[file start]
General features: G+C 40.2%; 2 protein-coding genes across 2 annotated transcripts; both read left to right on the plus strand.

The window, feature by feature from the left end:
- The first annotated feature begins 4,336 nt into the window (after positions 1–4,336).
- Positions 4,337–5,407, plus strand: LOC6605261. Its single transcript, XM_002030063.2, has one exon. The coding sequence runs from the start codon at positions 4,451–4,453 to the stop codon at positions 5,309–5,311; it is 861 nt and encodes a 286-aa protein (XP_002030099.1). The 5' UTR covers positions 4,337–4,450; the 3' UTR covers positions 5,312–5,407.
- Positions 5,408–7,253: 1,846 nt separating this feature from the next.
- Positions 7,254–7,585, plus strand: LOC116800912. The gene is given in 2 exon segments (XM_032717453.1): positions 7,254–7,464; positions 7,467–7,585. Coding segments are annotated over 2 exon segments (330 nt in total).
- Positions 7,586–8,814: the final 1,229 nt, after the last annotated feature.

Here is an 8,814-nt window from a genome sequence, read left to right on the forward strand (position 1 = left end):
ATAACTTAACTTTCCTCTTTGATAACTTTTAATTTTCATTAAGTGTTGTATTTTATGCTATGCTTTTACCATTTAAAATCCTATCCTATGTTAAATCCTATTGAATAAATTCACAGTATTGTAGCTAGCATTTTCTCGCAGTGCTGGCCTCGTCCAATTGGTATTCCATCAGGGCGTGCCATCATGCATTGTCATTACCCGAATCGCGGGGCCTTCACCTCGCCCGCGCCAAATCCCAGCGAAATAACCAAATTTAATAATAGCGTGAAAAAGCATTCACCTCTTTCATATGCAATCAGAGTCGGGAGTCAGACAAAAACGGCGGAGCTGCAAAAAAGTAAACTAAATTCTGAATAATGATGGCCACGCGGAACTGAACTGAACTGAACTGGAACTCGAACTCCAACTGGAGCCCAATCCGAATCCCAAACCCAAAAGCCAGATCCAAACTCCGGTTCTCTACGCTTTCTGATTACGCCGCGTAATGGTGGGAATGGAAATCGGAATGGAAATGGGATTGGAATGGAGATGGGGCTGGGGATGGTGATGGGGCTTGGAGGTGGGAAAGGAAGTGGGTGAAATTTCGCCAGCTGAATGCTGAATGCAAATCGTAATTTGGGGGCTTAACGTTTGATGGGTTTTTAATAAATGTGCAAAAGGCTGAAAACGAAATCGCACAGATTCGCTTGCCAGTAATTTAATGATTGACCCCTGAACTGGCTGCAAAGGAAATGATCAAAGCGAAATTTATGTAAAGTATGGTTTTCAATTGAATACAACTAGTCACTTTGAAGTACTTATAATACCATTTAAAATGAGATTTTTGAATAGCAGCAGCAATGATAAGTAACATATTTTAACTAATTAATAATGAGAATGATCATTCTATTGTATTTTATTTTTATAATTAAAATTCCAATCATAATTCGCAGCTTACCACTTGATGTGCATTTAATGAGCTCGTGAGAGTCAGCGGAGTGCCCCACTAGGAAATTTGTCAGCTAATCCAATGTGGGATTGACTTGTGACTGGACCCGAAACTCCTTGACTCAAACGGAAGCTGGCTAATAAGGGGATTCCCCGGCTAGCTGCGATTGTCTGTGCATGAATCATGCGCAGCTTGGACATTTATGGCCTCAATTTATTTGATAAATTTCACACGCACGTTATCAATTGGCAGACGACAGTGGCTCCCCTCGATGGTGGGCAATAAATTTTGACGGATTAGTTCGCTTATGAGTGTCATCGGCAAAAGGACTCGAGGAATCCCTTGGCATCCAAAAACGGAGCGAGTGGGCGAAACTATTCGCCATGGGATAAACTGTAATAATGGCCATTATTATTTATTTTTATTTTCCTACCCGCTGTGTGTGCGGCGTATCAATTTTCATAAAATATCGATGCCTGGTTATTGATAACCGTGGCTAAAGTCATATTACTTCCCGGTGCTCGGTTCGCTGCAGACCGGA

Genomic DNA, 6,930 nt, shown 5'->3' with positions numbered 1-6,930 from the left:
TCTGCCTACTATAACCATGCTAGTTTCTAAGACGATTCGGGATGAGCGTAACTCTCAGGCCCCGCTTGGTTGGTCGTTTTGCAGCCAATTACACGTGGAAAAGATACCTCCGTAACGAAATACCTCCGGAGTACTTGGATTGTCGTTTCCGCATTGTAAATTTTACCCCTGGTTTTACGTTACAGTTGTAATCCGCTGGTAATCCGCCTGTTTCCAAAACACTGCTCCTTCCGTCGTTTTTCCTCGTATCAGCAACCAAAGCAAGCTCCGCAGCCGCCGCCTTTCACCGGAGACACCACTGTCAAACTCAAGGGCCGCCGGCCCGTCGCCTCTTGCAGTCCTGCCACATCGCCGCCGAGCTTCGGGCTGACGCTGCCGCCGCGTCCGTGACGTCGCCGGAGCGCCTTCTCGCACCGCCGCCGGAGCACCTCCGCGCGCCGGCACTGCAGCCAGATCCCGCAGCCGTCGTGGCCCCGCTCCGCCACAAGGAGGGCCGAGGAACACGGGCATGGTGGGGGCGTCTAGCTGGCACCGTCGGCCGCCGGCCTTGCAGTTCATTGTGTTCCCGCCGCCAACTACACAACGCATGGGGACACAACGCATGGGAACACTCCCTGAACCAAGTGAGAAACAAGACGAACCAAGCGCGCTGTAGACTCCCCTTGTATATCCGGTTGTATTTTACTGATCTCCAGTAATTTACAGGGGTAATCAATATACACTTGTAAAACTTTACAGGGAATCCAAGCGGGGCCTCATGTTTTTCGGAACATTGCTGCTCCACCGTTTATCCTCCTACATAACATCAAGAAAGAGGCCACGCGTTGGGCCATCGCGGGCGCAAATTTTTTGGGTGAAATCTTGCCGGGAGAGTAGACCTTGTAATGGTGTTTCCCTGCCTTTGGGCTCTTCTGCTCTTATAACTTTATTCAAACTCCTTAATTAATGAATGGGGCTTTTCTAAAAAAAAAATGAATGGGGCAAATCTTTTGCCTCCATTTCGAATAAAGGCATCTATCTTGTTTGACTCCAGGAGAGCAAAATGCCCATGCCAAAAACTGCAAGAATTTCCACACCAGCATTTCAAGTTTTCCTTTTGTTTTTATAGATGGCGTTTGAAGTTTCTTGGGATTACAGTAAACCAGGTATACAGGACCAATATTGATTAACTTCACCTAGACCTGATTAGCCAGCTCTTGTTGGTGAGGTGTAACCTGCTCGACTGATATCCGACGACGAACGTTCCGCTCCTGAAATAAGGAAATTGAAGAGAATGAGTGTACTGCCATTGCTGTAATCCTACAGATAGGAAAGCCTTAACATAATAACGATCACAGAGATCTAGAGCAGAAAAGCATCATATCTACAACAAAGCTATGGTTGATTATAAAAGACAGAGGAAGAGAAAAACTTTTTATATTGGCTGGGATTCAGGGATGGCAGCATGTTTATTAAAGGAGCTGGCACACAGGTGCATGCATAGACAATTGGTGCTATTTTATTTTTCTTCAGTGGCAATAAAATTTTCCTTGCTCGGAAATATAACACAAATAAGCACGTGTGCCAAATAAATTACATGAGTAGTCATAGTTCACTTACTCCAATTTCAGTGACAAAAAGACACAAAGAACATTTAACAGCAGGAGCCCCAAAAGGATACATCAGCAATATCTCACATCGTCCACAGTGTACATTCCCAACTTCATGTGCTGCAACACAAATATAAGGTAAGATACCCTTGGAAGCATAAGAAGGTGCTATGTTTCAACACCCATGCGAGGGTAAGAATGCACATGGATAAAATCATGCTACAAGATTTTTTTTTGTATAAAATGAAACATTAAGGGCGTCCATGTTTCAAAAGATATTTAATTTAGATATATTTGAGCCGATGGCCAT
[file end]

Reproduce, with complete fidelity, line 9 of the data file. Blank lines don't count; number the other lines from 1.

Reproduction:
ATAACTTAACTTTCCTCTTTGATAACTTTTAATTTTCATTAAGTGTTGTATTTTATGCTATGCTTTTACCATTTAAAATCCTATCCTATGTTAAATCCTATTGAATAAATTCACAGTATTGTAGCTAGCATTTTCTCGCAGTGCTGGCCTCGTCCAATTGGTATTCCATCAGGGCGTGCCATCATGCATTGTCATTACCCGAATCGCGGGGCCTTCACCTCGCCCGCGCCAAATCCCAGCGAAATAACCAAATTTAATAATAGCGTGAAAAAGCATTCACCTCTTTCATATGCAATCAGAGTCGGGAGTCAGACAAAAACGGCGGAGCTGCAAAAAAGTAAACTAAATTCTGAATAATGATGGCCACGCGGAACTGAACTGAACTGAACTGGAACTCGAACTCCAACTGGAGCCCAATCCGAATCCCAAACCCAAAAGCCAGATCCAAACTCCGGTTCTCTACGCTTTCTGATTACGCCGCGTAATGGTGGGAATGGAAATCGGAATGGAAATGGGATTGGAATGGAGATGGGGCTGGGGATGGTGATGGGGCTTGGAGGTGGGAAAGGAAGTGGGTGAAATTTCGCCAGCTGAATGCTGAATGCAAATCGTAATTTGGGGGCTTAACGTTTGATGGGTTTTTAATAAATGTGCAAAAGGCTGAAAACGAAATCGCACAGATTCGCTTGCCAGTAATTTAATGATTGACCCCTGAACTGGCTGCAAAGGAAATGATCAAAGCGAAATTTATGTAAAGTATGGTTTTCAATTGAATACAACTAGTCACTTTGAAGTACTTATAATACCATTTAAAATGAGATTTTTGAATAGCAGCAGCAATGATAAGTAACATATTTTAACTAATTAATAATGAGAATGATCATTCTATTGTATTTTATTTTTATAATTAAAATTCCAATCATAATTCGCAGCTTACCACTTGATGTGCATTTAATGAGCTCGTGAGAGTCAGCGGAGTGCCCCACTAGGAAATTTGTCAGCTAATCCAATGTGGGATTGACTTGTGACTGGACCCGAAACTCCTTGACTCAAACGGAAGCTGGCTAATAAGGGGATTCCCCGGCTAGCTGCGATTGTCTGTGCATGAATCATGCGCAGCTTGGACATTTATGGCCTCAATTTATTTGATAAATTTCACACGCACGTTATCAATTGGCAGACGACAGTGGCTCCCCTCGATGGTGGGCAATAAATTTTGACGGATTAGTTCGCTTATGAGTGTCATCGGCAAAAGGACTCGAGGAATCCCTTGGCATCCAAAAACGGAGCGAGTGGGCGAAACTATTCGCCATGGGATAAACTGTAATAATGGCCATTATTATTTATTTTTATTTTCCTACCCGCTGTGTGTGCGGCGTATCAATTTTCATAAAATATCGATGCCTGGTTATTGATAACCGTGGCTAAAGTCATATTACTTCCCGGTGCTCGGTTCGCTGCAGACCGGA